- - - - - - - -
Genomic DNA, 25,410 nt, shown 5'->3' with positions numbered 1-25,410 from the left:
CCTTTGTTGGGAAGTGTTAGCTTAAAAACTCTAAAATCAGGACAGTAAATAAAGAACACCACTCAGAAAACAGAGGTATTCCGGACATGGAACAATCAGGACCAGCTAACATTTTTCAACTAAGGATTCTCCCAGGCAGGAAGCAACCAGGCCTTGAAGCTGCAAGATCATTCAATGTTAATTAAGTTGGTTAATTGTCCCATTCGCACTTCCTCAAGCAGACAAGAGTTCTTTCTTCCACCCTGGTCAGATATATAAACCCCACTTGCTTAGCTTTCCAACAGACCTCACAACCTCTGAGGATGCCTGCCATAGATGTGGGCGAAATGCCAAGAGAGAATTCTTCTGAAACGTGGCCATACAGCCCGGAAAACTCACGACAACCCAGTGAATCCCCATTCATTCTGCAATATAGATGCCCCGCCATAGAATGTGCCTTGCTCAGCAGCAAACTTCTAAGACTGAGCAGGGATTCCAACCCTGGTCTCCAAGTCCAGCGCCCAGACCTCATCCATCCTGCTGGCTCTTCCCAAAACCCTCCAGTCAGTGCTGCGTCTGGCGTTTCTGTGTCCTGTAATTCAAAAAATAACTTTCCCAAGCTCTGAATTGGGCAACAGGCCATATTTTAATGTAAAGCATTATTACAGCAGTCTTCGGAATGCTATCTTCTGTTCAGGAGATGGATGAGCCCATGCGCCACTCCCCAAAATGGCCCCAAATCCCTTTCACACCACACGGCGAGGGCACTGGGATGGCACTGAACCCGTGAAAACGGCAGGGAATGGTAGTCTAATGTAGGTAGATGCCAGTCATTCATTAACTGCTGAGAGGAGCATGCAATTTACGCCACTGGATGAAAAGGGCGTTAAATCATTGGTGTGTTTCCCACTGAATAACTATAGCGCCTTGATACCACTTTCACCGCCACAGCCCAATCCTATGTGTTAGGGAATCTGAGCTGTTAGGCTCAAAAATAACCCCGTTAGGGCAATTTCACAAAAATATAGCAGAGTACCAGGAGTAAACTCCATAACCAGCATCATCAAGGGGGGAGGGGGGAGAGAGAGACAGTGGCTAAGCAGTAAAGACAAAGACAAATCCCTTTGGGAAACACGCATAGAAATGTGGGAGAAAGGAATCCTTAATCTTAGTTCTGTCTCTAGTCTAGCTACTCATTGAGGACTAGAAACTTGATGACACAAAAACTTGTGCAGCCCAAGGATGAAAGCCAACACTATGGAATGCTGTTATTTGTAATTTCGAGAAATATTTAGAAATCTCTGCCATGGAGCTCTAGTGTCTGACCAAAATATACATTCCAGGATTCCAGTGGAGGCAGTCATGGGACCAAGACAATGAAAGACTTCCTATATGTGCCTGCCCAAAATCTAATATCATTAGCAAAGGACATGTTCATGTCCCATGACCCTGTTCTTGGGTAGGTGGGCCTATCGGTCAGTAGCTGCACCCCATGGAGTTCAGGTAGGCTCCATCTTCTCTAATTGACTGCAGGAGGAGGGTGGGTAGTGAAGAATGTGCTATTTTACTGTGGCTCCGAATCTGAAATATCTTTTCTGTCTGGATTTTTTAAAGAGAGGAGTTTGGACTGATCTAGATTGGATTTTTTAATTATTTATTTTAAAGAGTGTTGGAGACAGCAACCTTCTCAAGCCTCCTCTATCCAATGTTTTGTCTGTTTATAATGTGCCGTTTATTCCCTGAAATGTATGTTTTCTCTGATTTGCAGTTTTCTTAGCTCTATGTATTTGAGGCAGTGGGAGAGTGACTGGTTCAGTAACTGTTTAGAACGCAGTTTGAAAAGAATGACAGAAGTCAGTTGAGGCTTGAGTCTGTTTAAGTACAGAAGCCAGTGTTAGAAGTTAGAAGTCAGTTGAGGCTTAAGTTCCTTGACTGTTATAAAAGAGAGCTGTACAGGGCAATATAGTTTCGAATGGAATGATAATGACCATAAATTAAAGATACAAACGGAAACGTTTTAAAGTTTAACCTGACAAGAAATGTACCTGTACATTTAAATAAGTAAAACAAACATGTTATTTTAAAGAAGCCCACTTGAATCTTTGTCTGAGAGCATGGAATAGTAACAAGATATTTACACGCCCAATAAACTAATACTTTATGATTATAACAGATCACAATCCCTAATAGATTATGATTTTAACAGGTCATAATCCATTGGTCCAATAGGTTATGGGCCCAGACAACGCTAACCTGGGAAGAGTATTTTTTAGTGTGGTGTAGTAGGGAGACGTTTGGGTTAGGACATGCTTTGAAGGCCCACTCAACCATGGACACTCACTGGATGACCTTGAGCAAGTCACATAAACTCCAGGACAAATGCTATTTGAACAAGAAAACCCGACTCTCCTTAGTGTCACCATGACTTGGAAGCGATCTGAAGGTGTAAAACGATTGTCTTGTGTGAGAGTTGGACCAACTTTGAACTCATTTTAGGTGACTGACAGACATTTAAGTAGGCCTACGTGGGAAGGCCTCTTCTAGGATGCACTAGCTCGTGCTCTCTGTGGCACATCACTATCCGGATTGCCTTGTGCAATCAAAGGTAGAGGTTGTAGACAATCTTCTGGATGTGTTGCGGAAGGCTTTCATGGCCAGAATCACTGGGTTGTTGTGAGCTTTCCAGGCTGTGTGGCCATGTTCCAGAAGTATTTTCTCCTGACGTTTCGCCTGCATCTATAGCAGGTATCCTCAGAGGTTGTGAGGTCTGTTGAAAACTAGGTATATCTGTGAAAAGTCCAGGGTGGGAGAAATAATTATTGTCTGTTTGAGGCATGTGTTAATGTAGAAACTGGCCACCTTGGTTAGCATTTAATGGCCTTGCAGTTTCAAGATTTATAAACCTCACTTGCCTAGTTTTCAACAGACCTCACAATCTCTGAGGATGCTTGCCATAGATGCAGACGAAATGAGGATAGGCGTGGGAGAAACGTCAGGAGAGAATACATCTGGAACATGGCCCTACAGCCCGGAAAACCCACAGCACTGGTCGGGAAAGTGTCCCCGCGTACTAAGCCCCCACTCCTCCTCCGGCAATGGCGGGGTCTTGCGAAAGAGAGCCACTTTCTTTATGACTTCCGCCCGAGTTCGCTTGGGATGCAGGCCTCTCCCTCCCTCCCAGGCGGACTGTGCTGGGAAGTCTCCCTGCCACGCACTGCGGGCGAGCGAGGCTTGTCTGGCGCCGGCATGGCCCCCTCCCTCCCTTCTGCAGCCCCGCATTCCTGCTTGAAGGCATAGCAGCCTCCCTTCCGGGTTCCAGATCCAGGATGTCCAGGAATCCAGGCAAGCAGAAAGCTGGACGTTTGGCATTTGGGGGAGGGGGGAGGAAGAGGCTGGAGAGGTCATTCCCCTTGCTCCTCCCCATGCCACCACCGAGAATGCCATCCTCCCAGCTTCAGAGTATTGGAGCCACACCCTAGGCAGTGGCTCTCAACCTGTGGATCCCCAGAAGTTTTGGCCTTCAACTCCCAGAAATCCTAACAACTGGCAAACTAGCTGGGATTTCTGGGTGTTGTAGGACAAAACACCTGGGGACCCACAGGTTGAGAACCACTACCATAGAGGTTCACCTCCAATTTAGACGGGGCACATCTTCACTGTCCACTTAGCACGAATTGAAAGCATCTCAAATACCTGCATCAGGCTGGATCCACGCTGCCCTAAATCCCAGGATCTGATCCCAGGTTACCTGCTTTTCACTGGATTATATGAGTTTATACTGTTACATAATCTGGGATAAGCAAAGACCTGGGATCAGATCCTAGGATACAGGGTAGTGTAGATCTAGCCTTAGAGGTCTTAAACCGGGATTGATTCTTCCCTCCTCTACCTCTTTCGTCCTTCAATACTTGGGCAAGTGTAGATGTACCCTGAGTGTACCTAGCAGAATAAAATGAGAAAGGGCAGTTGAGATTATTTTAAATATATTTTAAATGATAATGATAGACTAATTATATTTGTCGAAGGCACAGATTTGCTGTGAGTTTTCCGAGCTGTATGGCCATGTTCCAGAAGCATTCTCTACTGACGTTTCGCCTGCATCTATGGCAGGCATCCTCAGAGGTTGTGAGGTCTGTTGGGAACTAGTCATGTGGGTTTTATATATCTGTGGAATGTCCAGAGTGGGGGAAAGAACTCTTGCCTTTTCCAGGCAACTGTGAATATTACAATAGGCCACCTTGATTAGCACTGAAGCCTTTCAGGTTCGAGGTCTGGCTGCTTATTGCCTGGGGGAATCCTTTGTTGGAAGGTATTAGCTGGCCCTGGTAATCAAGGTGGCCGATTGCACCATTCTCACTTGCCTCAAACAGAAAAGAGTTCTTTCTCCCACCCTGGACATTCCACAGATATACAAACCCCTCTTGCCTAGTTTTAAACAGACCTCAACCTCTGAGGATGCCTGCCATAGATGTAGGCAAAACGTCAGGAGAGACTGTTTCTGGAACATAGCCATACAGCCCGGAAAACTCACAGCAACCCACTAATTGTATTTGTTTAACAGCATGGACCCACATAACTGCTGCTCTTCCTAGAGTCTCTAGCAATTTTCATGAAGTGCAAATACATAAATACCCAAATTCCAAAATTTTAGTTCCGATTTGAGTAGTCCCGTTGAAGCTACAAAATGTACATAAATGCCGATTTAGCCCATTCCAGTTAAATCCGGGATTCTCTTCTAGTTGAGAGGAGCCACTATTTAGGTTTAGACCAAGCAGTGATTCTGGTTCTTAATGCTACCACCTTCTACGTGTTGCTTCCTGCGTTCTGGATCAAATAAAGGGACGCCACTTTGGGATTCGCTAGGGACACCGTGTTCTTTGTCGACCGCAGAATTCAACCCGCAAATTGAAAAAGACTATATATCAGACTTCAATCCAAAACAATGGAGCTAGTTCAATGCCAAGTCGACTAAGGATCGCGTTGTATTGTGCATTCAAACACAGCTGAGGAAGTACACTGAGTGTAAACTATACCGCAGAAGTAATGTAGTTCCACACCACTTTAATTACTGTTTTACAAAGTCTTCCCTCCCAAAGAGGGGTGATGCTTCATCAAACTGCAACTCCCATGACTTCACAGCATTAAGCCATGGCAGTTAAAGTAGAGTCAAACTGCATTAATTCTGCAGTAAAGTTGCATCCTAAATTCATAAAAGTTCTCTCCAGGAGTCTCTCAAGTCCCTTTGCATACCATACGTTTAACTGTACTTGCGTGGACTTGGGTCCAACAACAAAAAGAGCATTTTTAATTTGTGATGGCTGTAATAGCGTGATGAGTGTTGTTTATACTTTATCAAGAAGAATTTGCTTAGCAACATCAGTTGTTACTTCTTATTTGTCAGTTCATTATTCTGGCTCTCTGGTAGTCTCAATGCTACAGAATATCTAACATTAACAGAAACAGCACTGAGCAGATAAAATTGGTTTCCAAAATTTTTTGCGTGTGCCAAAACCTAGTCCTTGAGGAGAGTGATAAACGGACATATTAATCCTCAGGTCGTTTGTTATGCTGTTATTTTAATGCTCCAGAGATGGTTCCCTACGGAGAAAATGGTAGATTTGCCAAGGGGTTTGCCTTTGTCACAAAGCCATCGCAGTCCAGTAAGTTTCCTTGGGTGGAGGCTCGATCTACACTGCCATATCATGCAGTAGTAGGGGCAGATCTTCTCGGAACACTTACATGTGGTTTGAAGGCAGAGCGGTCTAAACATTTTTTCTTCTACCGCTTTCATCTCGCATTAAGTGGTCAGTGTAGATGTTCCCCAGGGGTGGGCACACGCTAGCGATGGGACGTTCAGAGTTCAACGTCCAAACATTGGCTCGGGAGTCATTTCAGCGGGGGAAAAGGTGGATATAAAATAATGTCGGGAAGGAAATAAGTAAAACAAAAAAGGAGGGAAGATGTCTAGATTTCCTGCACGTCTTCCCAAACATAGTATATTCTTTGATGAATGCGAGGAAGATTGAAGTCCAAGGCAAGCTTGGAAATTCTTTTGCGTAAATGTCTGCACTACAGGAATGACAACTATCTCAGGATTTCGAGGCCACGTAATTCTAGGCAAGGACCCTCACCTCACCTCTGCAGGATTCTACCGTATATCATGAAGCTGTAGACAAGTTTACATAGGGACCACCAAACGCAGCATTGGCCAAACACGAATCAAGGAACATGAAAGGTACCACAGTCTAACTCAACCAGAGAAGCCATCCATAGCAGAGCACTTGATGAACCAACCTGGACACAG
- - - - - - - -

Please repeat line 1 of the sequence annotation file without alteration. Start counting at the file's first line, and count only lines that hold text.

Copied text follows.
Genomic DNA, 25,410 nt, shown 5'->3' with positions numbered 1-25,410 from the left: